Citrix Systems Inc. said it reached a settlement with investor Elliott Management Corp., agreeing to add the activist’s chief agitator Jesse Cohn to its board and begin a search for a new chief executive officer.
In a flurry of statements Tuesday, Citrix said the standstill agreement also includes adding another mutually agreed upon independent board member, changing the chairman and conducting strategic and operational reviews. Current CEO Mark Templeton, who separately announced plans to retire, will continue to serve until a successor has been found.
Elliott, which owns about 7.5 percent of Citrix’s common stock, publicly targeted the company in June, calling for changes such as cost overhauls, evaluating selling two of its units, buying back shares and recruiting more talented managers. Under the agreement, Citrix, which sells cloud and work-from-home technology, will also review strategic options for its GoTo business unit.
Cohn, who heads Elliott’s U.S. activist efforts, has replaced director Asiff Hirji “effective immediately,” according to one of the statements. This is Cohn’s first public company board seat. The to-be-recruited board member will supplant another current director.
Citrix director Robert Calderoni will become executive chairman, while current chairman Thomas Bogan will become lead independent director.
Cohn is now part of a new four-director operations committee, “which will work closely with the company’s management team on a comprehensive operational review focusing on improving Citrix’s margins, profitability and capital structure,” the company said. He is also part of the CEO search committee, according to a regulatory filing.
“The additional actions we’re announcing today are designed to ensure we’re directing more of our energy toward our core secure app and data delivery offerings, setting the company up for even better execution, greater efficiency and profitable growth,” Templeton said Tuesday on a conference call. “I’ll be intensely focused on driving us forward until we identify the best person to take the reins however long that may take.”
Citrix shares gained as much as 4.7 percent in extended trading after the announcements. Earlier, the company rose 1.5 percent to close at $69.63 in New York.
Among conditions of the standstill accord, Elliott has agreed to limit its holdings to 9.9 percent of Citrix, abstain from seeking further board changes and not participate in an “extraordinary transaction,” according to the filing.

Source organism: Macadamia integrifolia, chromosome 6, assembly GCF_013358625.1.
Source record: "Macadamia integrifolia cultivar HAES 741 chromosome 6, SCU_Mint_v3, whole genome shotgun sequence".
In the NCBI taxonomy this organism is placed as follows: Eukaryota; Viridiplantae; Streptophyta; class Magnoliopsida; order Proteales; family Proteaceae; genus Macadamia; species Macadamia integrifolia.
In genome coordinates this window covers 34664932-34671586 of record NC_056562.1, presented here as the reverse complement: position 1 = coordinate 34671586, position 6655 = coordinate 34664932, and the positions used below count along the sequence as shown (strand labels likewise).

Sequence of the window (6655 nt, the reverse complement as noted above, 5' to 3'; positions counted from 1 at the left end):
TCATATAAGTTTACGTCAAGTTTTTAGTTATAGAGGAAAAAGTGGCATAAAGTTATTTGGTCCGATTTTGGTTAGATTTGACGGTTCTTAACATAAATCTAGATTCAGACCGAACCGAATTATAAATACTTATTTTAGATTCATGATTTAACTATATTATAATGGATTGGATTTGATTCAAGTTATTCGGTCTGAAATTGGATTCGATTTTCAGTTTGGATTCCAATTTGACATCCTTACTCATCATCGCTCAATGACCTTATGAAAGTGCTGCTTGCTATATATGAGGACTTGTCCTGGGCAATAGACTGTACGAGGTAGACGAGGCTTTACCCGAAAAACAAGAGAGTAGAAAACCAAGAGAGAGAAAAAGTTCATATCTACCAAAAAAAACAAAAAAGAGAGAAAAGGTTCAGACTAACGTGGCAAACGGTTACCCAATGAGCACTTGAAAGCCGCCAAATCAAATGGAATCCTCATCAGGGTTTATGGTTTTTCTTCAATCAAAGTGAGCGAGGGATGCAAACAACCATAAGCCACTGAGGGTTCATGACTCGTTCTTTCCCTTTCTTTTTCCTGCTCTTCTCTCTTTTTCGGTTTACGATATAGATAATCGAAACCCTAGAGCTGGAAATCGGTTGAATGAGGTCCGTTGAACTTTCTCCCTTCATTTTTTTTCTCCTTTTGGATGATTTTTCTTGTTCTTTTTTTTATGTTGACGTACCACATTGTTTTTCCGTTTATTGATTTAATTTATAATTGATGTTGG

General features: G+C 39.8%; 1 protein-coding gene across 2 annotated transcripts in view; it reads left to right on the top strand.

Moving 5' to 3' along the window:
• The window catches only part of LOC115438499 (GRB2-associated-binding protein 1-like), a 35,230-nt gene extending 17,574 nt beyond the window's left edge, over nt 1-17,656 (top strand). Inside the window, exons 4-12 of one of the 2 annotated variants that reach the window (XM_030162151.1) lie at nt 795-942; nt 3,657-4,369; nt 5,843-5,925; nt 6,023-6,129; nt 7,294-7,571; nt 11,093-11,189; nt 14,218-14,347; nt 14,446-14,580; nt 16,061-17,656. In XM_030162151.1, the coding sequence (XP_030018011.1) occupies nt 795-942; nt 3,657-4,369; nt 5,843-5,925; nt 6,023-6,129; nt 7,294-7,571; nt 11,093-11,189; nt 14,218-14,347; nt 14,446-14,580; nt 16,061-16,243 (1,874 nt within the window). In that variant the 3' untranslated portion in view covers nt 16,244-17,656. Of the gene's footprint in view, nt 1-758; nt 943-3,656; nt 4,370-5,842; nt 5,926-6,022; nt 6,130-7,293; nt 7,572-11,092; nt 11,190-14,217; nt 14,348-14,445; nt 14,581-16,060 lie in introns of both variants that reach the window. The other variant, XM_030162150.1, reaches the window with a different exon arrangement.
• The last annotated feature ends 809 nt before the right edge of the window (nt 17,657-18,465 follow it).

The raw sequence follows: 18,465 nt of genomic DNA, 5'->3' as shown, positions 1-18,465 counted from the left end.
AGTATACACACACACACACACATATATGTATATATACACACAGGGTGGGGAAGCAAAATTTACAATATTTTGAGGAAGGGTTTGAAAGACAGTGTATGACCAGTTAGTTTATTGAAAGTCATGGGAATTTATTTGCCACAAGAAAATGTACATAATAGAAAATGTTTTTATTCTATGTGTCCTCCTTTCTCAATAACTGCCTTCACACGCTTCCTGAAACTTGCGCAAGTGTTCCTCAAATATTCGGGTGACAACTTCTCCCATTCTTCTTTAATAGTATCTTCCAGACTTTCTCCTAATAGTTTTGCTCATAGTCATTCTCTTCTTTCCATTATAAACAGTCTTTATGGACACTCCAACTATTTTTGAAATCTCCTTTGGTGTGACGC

The timing of the settlement was unusual because often companies reach deals with activist shareholders closer to annual meetings, when proxy contests are threatened.
“We are confident that the initiatives announced today and the addition of new directors to the company’s board will allow Citrix to build upon its position as an innovative industry leader, and to drive significant shareholder value,” Cohn said in a statement. “We look forward to remaining a shareholder and working closely with the company toward our mutual goal of positioning Citrix for success and value creation.”
In his June 11 letter, Cohn criticized Citrix for failing to deliver on cost cuts and a more focused portfolio promised since 2010. He also urged the company to consider a spinoff or sale of its GoTo franchise, which includes online-meeting organizer GoToMeeting. Citrix should also explore the option of selling NetScaler, which helps speed up the delivery of Web- and mobile-based applications, Cohn said in the letter.
Making the changes could boost Citrix’s share price to more than $100 by the end of 2016, without taking into account any asset spinoffs or sales, he wrote then.
Citrix had retained advisers to review operational and strategic moves months before Elliott began pushing for changes, according to two people familiar with the discussions. The speedy settlement reflects a shared view on most of Tuesday’s announcements, said the people, who asked not to be identified because the discussions were private.
Elliott’s campaign came after earnings at Citrix fell short of expectations as the company faces higher costs and slower revenue growth than some of its peers.
Citrix also reported second-quarter sales grew 2 percent to $797 million. Net income was $103 million, or 64 cents a share, compared with $53 million, or 31 cents, a year earlier.
The company also said Tuesday it is “in active discussions” with potential buyers of its ByteMobile business.
Citrix is being advised by banks Qatalyst Partners and Goldman, Sachs & Co., and law firm Goodwin Procter LLP. Recruitment firm Heidrick & Struggles has been retained to find Templeton’s replacement, Citrix said.
Cohn has focused most of New York-based Elliott’s activist shareholder campaigns on enterprise software and hardware companies. Elliott has agitated for changes at technology providers including EMC Corp., NetApp Inc., Juniper Networks Inc., and Riverbed Technology Inc. after taking stakes in the companies.
Separately today, Elliott disclosed it had cut its stake in Juniper to 4.5 percent from 9.6 percent, citing the Cohn-targeted company’s improving business and share price gains.
Started by billionaire Paul Singer in 1977, Elliott manages about $27 billion in investment strategies including long-short hedge funds, distressed credit, arbitrage, and real estate.